A book I was reading quoted Psalm 46. Very familiar words, but I'm tempted to wonder how one can believe them.

1 God is our refuge and strength,
an ever-present help in trouble.
2 Therefore we will not fear, though the earth give way
and the mountains fall into the heart of the sea,
3 though its waters roar and foam
and the mountains quake with their surging.

Are you kidding us? You actually expect us to believe you are so serene in God that a cataclysmic earthquake could throw a mountain into the sea, and it wouldn't disturb you? "Oh, that's interesting. How different the mountain looks hurtling through the air. Wow, that splash looks cool. I wonder how big the tsunami is going to be. I'm glad I know God though, otherwise I'd worry."

I don't know about you, but I don't think I could pull that off. If I were at all calm as I watched a mountain flying overhead and splashing into the sea, it would be because I just couldn't believe what I was seeing. Could God keep me calm? I suppose possibly, if Jesus appeared to me, said "Steve, take my hand and close your eyes, you won't want to watch this next part".

But yet the statement isn't false. If I really understood who God is, and that he has promised to always be with me, and to work out every circumstance for good, I wouldn't panic at a huge earthquake altering the landscape or an asteroid the size of Russia heading right for me. I certainly wouldn't panic at some comparatively minor thing like a hurricane that merely flattened my house and cut off power and water to the neighborhood for a couple of weeks. And really minor things like a car wreck or losing my job or discovering I had cancer I'd barely notice.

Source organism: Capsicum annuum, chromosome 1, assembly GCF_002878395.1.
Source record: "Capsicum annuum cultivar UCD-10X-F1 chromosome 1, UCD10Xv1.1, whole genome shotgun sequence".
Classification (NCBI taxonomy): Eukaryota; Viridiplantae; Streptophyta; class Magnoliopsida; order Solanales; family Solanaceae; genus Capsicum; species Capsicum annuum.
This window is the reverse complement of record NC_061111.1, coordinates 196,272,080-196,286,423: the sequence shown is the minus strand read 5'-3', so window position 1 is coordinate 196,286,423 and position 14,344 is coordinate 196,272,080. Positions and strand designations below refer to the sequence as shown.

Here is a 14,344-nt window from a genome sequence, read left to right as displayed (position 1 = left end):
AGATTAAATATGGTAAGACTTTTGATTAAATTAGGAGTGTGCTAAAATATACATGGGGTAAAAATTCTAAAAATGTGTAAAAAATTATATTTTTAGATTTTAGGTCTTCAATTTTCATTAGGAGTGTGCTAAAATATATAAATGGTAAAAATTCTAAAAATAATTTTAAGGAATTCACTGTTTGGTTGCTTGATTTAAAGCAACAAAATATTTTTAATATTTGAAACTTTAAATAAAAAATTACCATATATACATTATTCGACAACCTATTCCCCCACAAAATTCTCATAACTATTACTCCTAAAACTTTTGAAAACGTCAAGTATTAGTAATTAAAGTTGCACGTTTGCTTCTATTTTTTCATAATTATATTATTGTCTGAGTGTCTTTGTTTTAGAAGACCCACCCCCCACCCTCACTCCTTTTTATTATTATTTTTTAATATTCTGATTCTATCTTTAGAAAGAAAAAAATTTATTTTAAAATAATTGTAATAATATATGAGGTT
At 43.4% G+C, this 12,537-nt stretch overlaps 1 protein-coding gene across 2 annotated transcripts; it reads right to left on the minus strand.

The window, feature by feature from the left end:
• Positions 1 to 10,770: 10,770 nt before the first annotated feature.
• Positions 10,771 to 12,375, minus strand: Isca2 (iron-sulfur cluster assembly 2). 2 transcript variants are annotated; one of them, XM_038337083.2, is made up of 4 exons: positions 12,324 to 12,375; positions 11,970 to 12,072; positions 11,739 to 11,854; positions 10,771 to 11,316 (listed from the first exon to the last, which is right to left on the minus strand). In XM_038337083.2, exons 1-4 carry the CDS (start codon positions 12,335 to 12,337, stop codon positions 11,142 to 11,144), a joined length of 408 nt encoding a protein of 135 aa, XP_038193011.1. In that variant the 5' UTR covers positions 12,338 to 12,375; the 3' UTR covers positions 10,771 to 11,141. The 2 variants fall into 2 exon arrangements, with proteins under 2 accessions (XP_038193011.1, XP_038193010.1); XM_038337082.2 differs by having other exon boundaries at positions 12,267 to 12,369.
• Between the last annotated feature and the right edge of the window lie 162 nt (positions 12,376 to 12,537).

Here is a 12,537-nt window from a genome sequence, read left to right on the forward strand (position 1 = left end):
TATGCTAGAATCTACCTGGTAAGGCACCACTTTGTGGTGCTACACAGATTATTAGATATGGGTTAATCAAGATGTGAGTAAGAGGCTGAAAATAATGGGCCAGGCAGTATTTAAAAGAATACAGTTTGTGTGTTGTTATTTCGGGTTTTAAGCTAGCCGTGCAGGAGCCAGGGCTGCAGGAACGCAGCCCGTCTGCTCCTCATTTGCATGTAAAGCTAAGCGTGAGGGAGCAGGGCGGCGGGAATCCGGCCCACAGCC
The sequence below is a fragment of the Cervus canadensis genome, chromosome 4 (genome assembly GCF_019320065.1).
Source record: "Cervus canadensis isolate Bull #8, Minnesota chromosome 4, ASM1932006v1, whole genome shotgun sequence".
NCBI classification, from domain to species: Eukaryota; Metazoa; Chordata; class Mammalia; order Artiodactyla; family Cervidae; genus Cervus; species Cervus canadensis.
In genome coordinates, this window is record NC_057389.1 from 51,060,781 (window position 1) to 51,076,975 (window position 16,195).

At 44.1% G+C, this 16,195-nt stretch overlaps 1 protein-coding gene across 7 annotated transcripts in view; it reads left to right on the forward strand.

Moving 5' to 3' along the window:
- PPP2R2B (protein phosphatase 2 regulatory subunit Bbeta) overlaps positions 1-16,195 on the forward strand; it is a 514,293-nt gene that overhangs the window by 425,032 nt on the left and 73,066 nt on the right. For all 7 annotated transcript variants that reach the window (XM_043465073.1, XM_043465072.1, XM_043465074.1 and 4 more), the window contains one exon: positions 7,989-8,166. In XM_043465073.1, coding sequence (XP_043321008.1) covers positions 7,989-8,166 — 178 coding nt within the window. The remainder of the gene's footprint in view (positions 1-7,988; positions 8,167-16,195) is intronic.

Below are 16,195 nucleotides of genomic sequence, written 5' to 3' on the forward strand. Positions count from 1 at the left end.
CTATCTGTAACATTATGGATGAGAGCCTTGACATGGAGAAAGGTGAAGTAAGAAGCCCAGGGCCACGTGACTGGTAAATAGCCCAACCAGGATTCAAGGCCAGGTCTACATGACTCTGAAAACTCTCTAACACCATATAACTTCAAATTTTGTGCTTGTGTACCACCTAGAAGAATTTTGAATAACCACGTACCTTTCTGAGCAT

I can expound how Scripture should give me that kind of confidence in God. But I don't have it. Maybe the Psalmist who wrote these words didn't have it yet either, maybe he wrote this to say "If I really believed what I know I should, I'd be calm." Maybe like me he wrote that down, looked at his words and prayed, "Lord I believe, yet help my unbelief. Help me really get this deep down."

The astounding story in Acts 6

I think the Holy Spirit did something truly astounding in the beginning of Acts 6. Not an astounding miracle like the tongues of fire and the speaking in unknown languages that happened at Pentecost, nor an astounding healing like the crippled beggar.